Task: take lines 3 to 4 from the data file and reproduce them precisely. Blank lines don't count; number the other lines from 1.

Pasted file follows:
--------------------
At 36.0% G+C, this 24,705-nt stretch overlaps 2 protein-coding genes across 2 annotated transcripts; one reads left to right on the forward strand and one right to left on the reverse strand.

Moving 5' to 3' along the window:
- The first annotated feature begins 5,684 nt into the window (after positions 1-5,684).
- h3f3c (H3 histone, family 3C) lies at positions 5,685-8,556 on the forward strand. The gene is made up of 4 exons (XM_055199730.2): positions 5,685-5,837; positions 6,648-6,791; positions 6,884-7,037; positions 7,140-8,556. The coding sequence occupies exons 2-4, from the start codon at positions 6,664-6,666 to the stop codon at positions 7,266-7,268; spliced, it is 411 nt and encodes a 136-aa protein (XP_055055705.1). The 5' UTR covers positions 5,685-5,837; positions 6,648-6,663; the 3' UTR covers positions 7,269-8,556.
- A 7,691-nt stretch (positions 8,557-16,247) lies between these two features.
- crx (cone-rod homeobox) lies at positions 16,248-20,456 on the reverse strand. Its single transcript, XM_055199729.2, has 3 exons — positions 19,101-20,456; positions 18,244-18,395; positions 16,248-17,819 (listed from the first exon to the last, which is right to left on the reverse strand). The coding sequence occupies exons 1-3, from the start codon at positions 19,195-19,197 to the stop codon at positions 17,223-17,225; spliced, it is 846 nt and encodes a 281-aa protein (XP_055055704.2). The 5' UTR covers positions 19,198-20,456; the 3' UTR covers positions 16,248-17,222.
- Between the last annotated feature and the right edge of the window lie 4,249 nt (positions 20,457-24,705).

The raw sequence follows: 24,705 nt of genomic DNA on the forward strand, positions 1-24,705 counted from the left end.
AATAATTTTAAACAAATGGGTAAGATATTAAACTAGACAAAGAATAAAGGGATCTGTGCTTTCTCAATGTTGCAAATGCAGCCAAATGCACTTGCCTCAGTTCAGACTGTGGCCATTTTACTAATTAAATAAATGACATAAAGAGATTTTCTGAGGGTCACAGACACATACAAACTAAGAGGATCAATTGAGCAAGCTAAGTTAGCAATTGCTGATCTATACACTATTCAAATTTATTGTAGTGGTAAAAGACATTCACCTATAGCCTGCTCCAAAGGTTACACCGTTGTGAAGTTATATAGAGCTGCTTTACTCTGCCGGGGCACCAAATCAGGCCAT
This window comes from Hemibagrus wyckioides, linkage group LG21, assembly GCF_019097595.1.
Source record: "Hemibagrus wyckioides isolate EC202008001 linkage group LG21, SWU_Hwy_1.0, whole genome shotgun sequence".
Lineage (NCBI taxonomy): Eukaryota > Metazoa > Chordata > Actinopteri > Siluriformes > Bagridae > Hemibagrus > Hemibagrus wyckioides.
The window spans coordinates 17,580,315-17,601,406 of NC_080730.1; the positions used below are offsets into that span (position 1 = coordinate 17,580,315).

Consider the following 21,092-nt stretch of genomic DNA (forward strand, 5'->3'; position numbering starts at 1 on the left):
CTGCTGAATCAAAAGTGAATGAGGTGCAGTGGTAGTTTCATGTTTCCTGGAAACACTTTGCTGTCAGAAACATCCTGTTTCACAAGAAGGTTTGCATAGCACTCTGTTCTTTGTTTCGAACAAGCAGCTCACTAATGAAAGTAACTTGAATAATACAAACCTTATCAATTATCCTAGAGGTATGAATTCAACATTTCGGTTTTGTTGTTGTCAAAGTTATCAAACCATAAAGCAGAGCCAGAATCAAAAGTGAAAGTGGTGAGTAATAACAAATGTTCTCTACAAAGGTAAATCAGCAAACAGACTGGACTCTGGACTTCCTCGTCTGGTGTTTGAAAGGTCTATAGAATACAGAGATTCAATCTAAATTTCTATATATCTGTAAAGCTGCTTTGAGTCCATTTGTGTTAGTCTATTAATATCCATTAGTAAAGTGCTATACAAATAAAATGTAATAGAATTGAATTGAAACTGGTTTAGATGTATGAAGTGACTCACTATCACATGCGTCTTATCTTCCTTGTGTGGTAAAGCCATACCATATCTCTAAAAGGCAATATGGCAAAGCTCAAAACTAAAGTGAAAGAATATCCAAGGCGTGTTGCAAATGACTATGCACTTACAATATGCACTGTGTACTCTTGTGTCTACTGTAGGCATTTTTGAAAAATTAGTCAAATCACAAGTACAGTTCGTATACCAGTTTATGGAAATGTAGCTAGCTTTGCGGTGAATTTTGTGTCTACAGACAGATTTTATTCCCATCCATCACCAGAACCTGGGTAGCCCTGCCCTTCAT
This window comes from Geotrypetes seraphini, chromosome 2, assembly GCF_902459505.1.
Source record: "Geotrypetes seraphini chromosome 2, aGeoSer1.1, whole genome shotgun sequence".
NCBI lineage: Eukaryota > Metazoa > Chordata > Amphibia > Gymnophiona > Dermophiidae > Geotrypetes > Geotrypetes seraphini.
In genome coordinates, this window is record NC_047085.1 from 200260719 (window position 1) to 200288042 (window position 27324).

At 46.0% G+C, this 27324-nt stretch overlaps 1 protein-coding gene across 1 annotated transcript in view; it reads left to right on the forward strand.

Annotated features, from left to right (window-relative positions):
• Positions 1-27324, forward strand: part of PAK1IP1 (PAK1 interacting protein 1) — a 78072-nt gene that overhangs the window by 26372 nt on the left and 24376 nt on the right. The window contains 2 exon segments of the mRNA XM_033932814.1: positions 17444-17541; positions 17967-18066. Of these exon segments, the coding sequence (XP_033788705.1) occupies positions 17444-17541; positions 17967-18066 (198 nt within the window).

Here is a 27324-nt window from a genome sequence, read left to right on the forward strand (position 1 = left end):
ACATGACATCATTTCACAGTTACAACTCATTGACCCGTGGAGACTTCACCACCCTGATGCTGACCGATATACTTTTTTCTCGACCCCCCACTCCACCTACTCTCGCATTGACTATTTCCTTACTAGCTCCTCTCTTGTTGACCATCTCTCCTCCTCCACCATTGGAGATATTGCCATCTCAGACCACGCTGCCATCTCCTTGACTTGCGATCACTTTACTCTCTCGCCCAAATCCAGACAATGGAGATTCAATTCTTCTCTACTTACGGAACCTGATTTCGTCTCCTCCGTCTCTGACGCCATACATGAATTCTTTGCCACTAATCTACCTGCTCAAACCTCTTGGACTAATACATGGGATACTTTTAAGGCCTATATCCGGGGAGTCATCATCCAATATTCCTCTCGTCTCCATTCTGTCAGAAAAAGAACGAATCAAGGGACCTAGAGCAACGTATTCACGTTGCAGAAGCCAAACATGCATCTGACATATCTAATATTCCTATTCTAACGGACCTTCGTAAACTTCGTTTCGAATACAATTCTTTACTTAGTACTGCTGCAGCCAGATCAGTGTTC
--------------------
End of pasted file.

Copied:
- The first annotated feature begins 5,684 nt into the window (after positions 1-5,684).
- h3f3c (H3 histone, family 3C) lies at positions 5,685-8,556 on the forward strand. The gene is made up of 4 exons (XM_055199730.2): positions 5,685-5,837; positions 6,648-6,791; positions 6,884-7,037; positions 7,140-8,556. The coding sequence occupies exons 2-4, from the start codon at positions 6,664-6,666 to the stop codon at positions 7,266-7,268; spliced, it is 411 nt and encodes a 136-aa protein (XP_055055705.1). The 5' UTR covers positions 5,685-5,837; positions 6,648-6,663; the 3' UTR covers positions 7,269-8,556.